Voice actor Rob Paulsen on Yakko, Pinky, beating cancer, and being the 'cool dad'

Staff Writer
Baystateparent Magazine

You probably grew up with Rob Paulsen. Your kids are growing up with him, too.

Name not familiar? What about Pinky from “Pinky and the Brain?” Yakko from “Animaniacs?” A martial-arts expert turtle named Raphael? That’s Rob Paulsen, one of Hollywood’s busiest, most talented, voice actors, whose work has earned him a Daytime Emmy, three Annie Awards, and a Peabody.

Two years ago, he was diagnosed with throat cancer, and after aggressive treatment, he is back doing what he loves. He published his memoir, “Voice Lessons,” last fall, is at work on the reboot of “Animaniacs,” and is currently on tour with “Animaniacs in Concert,” a celebration of animation, music, and comedy where the show’s best-loved songs. We caught up with the voice legend before his stop in the Bay State this month, where he’ll be starring in “Animaniacs in Concert” at the Boston City Winery on Friday, Feb. 28. 

Tell us about your start in the voice business and what led you to pursue voice acting over on-screen roles? 

I moved to L.A. in June, 1978, ostensibly to pursue music, (I was  a singer first) TV and film. While I was doing those things, I received a call to audition for two new animated shows, "G.I. Joe" and "Transformers." Like any actor, I just wanted to work, so I went to the audition and luckily, booked the gigs. It took me about 43 seconds to determine that this was a fantastic aspect of performing in which I was only limited by my skill and talent, not how I looked. I was hooked.

You’ve brought so many iconic characters to life over your career. Do you have a favorite?

 The next one. It means I'm working! Honestly though, It's pretty tough to beat "Yakko." I got to sing in almost every episode, the humor was quite subversive, clever and did not condescend to the audience of "kids." Plus, we're back in production with "Animaniacs" and "Pinky and the Brain" for Hulu this fall with Mr. Spielberg again at the helm. Pretty tough to beat that, ya know?

Your work is reaching multiple generations. Is there a difference in entertaining children today versus kids decades ago? 

Not to me. I'm a better actor/entertainer than I was a generation ago but my desire to do my gig is as powerful as it was when I came to Hollywood. The most wonderful aspect of my work now is meeting grown "kids" at events all over the world who share their love of TMNT, Animaniacs, Pinky and The Brain, Jimmy Neutron, The Tick, Goof Troop, Darkwing Duck, Gummi Bears, Fairly Odd Parents, Danny Phantom, Tiny Toon Adventures, Tazmania, The Mask, etc., with their own kids. Additionally, with TMNT, Animaniacs and Pinky and The Brain as popular as ever but with a much larger audience than when they were first released? Wow. I am one very grateful actor.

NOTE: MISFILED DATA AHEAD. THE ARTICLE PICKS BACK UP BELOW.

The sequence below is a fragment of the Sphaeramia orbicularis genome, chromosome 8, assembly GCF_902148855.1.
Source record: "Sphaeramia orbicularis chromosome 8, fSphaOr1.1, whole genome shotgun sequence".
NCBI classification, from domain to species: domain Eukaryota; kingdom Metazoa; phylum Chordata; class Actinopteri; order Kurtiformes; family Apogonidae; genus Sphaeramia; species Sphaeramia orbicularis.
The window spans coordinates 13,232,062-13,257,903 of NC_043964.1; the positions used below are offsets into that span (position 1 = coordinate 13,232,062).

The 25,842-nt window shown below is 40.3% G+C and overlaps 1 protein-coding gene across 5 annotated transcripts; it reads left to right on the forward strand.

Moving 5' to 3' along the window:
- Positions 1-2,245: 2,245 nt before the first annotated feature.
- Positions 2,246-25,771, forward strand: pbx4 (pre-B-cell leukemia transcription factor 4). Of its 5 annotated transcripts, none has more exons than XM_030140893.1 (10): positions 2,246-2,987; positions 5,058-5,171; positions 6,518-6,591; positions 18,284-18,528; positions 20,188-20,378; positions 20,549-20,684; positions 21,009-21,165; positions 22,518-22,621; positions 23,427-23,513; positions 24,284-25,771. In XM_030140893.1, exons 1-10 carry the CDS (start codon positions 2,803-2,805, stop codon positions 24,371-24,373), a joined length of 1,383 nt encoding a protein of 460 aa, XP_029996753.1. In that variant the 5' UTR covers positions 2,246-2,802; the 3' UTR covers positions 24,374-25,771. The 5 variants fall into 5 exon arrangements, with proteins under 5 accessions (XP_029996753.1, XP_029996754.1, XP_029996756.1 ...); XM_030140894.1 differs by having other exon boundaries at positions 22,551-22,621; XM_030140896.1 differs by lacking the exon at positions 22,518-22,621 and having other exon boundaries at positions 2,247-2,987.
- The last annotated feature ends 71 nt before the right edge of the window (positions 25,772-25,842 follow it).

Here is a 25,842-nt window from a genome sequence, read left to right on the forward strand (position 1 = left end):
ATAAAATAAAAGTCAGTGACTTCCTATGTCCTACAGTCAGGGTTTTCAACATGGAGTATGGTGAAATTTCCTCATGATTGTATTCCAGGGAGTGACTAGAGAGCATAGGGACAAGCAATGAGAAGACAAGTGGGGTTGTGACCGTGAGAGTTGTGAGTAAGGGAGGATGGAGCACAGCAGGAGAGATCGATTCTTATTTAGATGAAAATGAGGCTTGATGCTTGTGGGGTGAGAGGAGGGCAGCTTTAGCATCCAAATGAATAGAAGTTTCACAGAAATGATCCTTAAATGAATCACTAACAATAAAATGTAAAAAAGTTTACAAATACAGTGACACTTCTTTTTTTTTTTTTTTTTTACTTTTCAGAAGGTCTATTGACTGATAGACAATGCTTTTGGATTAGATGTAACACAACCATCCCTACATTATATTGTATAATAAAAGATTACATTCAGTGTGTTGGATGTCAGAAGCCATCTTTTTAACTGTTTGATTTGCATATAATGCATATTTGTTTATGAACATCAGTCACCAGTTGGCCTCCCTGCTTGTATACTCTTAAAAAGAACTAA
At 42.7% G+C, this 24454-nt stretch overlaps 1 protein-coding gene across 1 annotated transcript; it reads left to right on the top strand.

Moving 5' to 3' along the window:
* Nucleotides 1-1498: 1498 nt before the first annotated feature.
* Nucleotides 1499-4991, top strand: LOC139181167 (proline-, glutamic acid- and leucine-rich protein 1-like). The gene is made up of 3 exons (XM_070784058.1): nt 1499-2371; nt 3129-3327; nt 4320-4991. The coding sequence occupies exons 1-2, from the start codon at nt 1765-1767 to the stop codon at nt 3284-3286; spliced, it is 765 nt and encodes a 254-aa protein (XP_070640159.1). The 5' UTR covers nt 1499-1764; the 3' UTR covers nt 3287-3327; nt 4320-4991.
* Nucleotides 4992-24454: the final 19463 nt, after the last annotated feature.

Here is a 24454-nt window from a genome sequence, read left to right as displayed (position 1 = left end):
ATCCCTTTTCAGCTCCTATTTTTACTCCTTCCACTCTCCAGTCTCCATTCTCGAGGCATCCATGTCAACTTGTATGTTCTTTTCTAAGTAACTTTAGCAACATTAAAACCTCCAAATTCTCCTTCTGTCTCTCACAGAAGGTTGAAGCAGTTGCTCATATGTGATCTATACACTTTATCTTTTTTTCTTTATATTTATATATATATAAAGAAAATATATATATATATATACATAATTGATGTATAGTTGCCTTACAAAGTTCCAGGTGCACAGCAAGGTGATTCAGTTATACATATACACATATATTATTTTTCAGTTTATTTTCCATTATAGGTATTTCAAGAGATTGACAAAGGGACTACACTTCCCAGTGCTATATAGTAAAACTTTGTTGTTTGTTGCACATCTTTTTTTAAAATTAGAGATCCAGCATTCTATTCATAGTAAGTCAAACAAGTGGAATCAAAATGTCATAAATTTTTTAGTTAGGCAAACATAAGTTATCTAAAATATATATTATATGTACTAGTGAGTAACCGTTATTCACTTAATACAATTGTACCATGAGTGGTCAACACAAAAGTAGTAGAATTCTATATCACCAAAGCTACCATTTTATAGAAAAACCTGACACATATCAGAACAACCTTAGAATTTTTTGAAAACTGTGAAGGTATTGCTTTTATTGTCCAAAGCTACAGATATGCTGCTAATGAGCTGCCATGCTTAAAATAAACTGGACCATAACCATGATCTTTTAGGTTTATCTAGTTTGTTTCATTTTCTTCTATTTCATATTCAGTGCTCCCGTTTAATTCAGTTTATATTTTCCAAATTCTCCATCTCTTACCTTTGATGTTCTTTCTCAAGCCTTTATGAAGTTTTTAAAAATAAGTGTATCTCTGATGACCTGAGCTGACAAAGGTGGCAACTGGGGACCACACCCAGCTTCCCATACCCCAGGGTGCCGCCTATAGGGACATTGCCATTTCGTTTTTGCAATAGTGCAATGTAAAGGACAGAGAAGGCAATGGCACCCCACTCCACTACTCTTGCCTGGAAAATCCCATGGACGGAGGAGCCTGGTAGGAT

You must have scored major points as the “cool dad” being a Ninja Turtle when your son was young? 

Ha! Yeah, it was pretty cool for my son, Ash and me. Especially at "Career Day." I kinda felt bad for the other parents who had to follow my presentation. I don't care how successful your hedge fund, law practice or eBusiness is, it's tough to compete with "Raphael" for the attention of a bunch'a middle-schoolers. 

You beat throat cancer. How did you face something that could have so directly impacted your work? 

Well, I hope with calmness, courage and at least a little grace. Mind you, I was never alone. My family were and are super-supportive. I had fantastic, world class health care and even if my career ended, I'd had an amazing ride and incredible life. People deal with much worse every day. Not once did I panic and ask, "why me?" Honestly, why NOT me? It was my turn to take a hit, hopefully learn important things about myself and maybe even share them and inspire others in their struggles. I believe we really are all in this together. And if that's true, it's up to all of us to help, whatever that means. Money, time, empathy, compassion, inspiration...

You published your memoir last year. Why was this the right time for you to share your story? 

The cancer. Before I was diagnosed, I'd had many well-meaning fans suggest I write a memoir. I certainly was humbled at the suggestion but the last thing the world needs is another self-indulgent, Hollywood memoir from a non-celebrity, no less. However, throat cancer for a voice actor is a bit ironic and even a little interesting, perhaps. I recognized an opportunity to help others because of the "fame" of the characters. I figured that, if I got through it and was able to get back to work, that was a story worth telling.

What’s different working with the original cast of Animaniacs on the reboot? What’s the same? 

I thought it couldn't get any better than being at the beginning of Animaniacs with Steven Spielberg, Tom Ruegger, Tress, MacNeille, Jess Harnell, Maurice LaMarche, Frank Welker, a 40 piece orchestra, fantastic writers, etc. I was wrong. It's better now because we have a HUUUUGE fan base. This is a pretty unique experience for actors. A 25-year gap, a reboot and the same voice talent. Crazy.

Performing in Animaniacs in Concert must be a big change from what you’re used to. Do you like performing live? What’s the best part of being on tour? 

I started as a live performer. It's a total gas. "Animaniacs in Concert" is an absolute labor of love and a fabulous chance to share the honest-to-God genius of Randy Rogel's timeless music. Live shows are like a drug for me. I'm utterly hooked and I don't plan on rehabbing. Ever.